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Offshore Entities Miranda Patrucic, OCCRP
Offshore Entities Many offshore entities serve a legitimate purpose in the business world, however, as is the case with many things, they are also manipulated by criminals to hide their crimes, secrete their assets and shield their identities. � � Powerful tools, especially to the layering and intergration stages of the money laundering process. Perception of Bank Secrecy.
Why Utilize Offshores? Criminal Organizations recognize the difficulties law enforcement encounters when international borders are crossed. Opens the door to the utilization of a wide variety of financial products and/or services: banking and brokerage services, tax shelters, international investments Range of service providers and types of nonfinancial services offered: mail drops, answering
How They Service Criminals? Maintain Break link Hide the source Conceal the control over between illegal criminal of funds used true ownership activity and to buy property of real property proceeds and assets Fluctuation ofassets balances attract less attention in Provide some Perpetuate or corporate security from support a fraud. detection accounts than in personal ones.
Typical Offshore Entites Shell Companies Shelf Companies Trusts
Shell Companies Have no physical presence, employees or product Operate from a mail drop, mail center, office service business or the Internet Laws vary as to what information the establishing service must provide to the incorporating jurisdiction Set up through intermediaries or attorneys May be owned by other corporations, nominee owners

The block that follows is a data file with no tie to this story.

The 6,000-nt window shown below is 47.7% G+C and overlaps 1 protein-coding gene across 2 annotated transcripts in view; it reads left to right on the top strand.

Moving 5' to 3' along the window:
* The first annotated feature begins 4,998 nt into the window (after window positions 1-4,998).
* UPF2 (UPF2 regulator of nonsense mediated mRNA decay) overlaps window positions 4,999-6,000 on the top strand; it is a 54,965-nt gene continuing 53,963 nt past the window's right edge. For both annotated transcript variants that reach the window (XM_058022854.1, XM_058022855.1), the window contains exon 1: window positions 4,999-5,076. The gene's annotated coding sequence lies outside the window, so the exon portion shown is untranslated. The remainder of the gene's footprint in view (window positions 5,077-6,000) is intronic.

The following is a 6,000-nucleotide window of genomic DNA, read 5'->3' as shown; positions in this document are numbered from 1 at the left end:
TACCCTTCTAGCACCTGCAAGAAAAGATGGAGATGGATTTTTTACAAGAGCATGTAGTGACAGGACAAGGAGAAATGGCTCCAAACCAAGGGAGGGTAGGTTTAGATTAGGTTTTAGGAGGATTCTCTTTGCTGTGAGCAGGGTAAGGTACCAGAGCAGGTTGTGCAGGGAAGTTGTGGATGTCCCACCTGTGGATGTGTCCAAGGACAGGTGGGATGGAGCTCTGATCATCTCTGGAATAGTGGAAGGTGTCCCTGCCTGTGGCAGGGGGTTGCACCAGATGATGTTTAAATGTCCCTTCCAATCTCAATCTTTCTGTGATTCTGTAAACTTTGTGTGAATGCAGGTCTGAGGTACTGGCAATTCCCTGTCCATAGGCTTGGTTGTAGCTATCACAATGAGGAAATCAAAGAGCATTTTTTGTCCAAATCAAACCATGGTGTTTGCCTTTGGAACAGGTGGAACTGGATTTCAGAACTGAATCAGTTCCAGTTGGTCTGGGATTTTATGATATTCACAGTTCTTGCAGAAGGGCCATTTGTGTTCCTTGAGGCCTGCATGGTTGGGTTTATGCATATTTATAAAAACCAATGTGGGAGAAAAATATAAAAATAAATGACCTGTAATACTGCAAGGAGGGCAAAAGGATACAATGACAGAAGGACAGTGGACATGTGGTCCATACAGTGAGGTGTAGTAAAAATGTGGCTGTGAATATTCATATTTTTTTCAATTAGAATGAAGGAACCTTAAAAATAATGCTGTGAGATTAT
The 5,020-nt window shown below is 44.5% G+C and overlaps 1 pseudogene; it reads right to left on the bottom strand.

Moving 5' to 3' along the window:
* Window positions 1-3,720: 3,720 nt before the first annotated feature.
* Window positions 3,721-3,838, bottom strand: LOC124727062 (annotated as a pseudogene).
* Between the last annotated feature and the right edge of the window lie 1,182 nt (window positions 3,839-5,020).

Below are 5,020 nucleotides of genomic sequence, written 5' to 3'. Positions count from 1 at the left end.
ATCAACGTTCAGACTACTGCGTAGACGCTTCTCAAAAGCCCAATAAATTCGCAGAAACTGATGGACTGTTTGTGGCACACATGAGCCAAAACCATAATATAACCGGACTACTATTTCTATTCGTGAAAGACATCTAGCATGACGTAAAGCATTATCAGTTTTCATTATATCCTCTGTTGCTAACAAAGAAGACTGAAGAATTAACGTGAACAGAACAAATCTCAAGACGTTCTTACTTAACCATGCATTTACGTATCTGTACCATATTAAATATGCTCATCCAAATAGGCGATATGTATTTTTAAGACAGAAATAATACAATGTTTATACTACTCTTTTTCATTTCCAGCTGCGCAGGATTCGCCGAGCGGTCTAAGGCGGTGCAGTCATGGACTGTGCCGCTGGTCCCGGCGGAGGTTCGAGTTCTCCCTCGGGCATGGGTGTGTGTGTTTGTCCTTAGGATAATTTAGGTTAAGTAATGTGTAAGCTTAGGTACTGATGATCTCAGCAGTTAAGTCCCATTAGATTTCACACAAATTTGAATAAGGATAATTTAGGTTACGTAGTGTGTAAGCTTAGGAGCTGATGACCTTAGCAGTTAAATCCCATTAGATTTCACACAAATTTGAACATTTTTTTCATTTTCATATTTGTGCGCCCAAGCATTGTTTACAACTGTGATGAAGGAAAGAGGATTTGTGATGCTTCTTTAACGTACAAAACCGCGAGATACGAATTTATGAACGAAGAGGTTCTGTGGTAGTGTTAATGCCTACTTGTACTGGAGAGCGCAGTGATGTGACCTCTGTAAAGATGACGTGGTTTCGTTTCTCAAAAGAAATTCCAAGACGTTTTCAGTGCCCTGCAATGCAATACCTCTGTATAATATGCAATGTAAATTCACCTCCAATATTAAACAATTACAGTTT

Shell Companies Are often owned by nominee No capital and Can be registered shareholders, minimal fees are in remote nominee directors, required to geographical bearer shares or establish locations other corporate Once established, entities shell companies can Beneficial hold bank accounts, ownership need not own property and be disclosed or part maintain assets of the public record without reporting it to the licensing jurisdiction
Basic Shell Company Structure Nominee Incorpora tion Service Nominee Director Establishes Company A Opens Bank Account Establish es Mail Drop
Shelf Companies Similar to a Shell company in that they offer no real “brick and mortar” company. Difference between the two is age since incorporation. Shelf companies are: � � � Established to provide a cadre of available entities to be sold at a later date. A defunct corporation that was purchased for its history and later sold to a client. A company that is passed along between clients but is
Trusts A trust is a binding obligation, requiring a person (the trustee) to manage the property or assets over which he/she has control (the trust property) for the benefit of persons or entities specified (the beneficiaries) as described under the terms of the trust (trust deed and letter of wishes). � � � The trust arrangement can be set up for a determinate or indeterminate period of time. The trust owns the assets assigned to it. Trusts separate legal ownership of property from beneficial
Trust Structure Settlor: The person who transfers property or assets to the trustee Trust Beneficiaries: The person(s) on whose behalf the property and/or assets are held Trustee: The person obliged to manage the property and/or assets
Trusts Trusts are granted a greater level of privacy than corporate entities and are not required to be centrally registered. Most services establishing trusts or other trustee services are not regulated. Many utilize attorney escrow or operating accounts as an entry point for funds transferred to the trust. Trusts have many legitimate uses: � � Estate planning Tax planning Asset protection Confidentiality
Trusts Used by Criminals Legitimate use of trusts can easily be adapted to the criminal. Although giving up the legal ownership of the property, the criminal maintains distant control over his assets. The distant control allows him/her to shelter his/her assets from his/her criminal conduct or his/her personal connection to it. Layering trusts with shell companies creates a